What (really) happens at ls -l?

Flavio Orlando
6 min readNov 20, 2020
We normally only get to see the tip of the iceberg.

“ls” it is probably the first and most often used command you will learn whenever you start working on a Linux based shell.

In the simplest possible way to say it, the “ls” command is used to list the contents of a directory. When used with no extra arguments within the command line (meaning when you type only “ls” and hit enter), the system response will display a list with whatever files (and sub-directories) exist at that moment within the current directory you are positioned at.

Image 01: On this particular system response, sub-directories are highlighted in blue, while “README.MD” is a file.

However, as mentioned before, it is possible to customize the “ls” command response by adding arguments to the command line. That’s it, by typing “ls” along with something else before hitting enter. Some (and just some)of the most common arguments that can be passed along with “ls” are shown on the image below:

As the purpose of each single argument that could be used along with “ls” escapes the scope of this article, we will be merely focusing on the instance when “-l” is added to the “ls” command line. The system response to this command + argument (ls -l) concatenation, will be to list the files in the working directory in “long format”.

Image 02: The content of the same directory shown on previous image, now on long display.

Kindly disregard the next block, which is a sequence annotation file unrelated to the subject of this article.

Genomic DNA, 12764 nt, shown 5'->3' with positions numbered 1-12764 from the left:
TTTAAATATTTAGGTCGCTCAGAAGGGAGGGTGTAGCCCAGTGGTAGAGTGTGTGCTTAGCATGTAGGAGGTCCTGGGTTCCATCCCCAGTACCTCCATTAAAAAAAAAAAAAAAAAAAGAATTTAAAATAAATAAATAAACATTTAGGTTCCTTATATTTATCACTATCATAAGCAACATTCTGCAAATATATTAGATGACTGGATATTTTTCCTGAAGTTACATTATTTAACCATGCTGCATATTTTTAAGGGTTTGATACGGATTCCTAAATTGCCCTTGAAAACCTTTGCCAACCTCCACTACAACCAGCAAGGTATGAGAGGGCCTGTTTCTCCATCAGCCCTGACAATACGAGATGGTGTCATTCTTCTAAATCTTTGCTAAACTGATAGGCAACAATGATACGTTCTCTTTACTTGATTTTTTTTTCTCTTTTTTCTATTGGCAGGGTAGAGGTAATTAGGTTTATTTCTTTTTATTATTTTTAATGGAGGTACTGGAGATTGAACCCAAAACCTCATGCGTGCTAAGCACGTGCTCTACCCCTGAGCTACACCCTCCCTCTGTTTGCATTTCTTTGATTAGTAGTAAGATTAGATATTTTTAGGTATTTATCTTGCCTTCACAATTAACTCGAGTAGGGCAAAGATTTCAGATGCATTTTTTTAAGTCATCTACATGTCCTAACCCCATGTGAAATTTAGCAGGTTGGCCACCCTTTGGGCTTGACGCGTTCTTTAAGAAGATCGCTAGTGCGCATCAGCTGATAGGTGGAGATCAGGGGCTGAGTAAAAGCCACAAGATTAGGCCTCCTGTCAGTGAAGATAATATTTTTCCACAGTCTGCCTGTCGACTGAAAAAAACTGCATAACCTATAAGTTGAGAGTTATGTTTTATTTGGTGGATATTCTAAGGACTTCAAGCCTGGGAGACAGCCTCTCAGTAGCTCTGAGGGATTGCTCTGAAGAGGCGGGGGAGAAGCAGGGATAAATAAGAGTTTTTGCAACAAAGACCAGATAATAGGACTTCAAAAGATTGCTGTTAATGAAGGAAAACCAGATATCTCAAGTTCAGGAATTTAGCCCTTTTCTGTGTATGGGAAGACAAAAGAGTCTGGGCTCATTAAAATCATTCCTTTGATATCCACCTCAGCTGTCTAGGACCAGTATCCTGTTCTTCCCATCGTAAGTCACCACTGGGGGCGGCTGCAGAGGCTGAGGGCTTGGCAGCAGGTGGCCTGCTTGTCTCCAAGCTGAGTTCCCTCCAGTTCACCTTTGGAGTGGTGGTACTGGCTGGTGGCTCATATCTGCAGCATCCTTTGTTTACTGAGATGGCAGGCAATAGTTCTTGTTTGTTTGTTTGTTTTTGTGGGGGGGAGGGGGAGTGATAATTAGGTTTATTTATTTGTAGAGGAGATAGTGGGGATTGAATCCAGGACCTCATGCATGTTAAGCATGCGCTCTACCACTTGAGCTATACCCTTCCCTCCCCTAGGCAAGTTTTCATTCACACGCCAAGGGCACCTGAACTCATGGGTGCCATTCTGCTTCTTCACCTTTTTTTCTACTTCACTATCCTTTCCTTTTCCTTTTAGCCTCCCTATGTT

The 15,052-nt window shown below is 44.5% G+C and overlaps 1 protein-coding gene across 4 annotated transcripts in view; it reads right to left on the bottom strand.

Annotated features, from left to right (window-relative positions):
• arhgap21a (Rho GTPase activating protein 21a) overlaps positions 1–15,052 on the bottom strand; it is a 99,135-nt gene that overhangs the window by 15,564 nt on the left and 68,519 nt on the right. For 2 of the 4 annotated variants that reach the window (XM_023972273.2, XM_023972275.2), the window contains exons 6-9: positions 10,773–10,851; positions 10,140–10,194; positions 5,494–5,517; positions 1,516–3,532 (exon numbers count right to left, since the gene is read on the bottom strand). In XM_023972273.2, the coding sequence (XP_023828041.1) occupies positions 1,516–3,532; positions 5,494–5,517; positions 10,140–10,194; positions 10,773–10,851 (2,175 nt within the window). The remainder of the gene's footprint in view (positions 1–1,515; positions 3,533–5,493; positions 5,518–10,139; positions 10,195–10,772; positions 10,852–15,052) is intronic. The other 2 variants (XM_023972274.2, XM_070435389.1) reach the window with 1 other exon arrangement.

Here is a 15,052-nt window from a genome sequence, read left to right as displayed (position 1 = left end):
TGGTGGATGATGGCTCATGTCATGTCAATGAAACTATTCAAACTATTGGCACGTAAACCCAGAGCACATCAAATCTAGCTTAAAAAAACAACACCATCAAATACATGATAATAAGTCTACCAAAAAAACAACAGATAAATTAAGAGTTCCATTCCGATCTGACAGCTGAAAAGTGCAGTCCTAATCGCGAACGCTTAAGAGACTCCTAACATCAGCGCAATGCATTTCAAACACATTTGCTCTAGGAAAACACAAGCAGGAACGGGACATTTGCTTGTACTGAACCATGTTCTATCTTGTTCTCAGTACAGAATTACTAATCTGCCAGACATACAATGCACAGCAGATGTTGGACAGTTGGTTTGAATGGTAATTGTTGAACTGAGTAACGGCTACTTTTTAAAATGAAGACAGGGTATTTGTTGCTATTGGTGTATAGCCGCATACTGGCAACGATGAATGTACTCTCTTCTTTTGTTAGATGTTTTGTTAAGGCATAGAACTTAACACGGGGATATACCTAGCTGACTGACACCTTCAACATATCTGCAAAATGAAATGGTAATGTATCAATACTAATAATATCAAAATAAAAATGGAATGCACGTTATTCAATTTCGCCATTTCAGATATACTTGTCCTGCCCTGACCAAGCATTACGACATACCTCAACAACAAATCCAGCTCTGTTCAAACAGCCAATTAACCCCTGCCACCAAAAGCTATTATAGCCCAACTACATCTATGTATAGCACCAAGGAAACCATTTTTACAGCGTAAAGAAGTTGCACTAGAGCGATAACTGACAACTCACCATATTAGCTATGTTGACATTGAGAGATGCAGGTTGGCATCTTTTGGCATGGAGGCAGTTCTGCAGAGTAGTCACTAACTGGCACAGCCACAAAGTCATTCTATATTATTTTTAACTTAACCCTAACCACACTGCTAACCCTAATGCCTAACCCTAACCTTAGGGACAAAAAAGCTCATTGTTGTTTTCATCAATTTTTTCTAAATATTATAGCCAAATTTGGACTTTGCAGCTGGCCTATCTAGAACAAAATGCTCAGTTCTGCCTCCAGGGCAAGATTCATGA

As seen on the image above, the long display view, displays not only the information on different alignment, but also displays way more information about the directory content, than the regular, no arguments, view.

This is a breakdown of the information shown in the long format response:

Image 03. Breakdown of the long format response.
  • File Name -The name of the file or directory.
  • Modification Time -The last time the file was modified. If the last modification occurred more than six months in the past, the date and year are displayed. Otherwise, the time of day is shown.
  • Size -The size of the file in bytes.
  • Group -The name of the group that has file permissions in addition to the file’s owner.
  • Owner -The name of the user who owns the file.
  • File Permissions -A representation of the file’s access permissions. The first character is the type of file. A “-” indicates a regular (ordinary) file. A “d” indicates a directory. The second set of three characters represent the read, write, and execution rights of the file’s owner. The next three represent the rights of the file’s group, and the final three represent the rights granted to everybody else. File permissions is a complex topic that would deserve an article of its own.

So far so good? Great, but the original question stands. What REALLY happens when you type “ls -l” and hit enter?

It is a fair question, because so far we have only covered what we get to see on the screen as system response, and that is only half of the answer. There is a whole process waiting to be explained, running on the background.

Once you type the command and hit enter, the system will recognize that you have entered something, which needs interpretation. Have you entered “ls -l” or have you typed “asdasdjkgjiii -156465” which, of course wouldn’t mean anything that the Shell can interpret?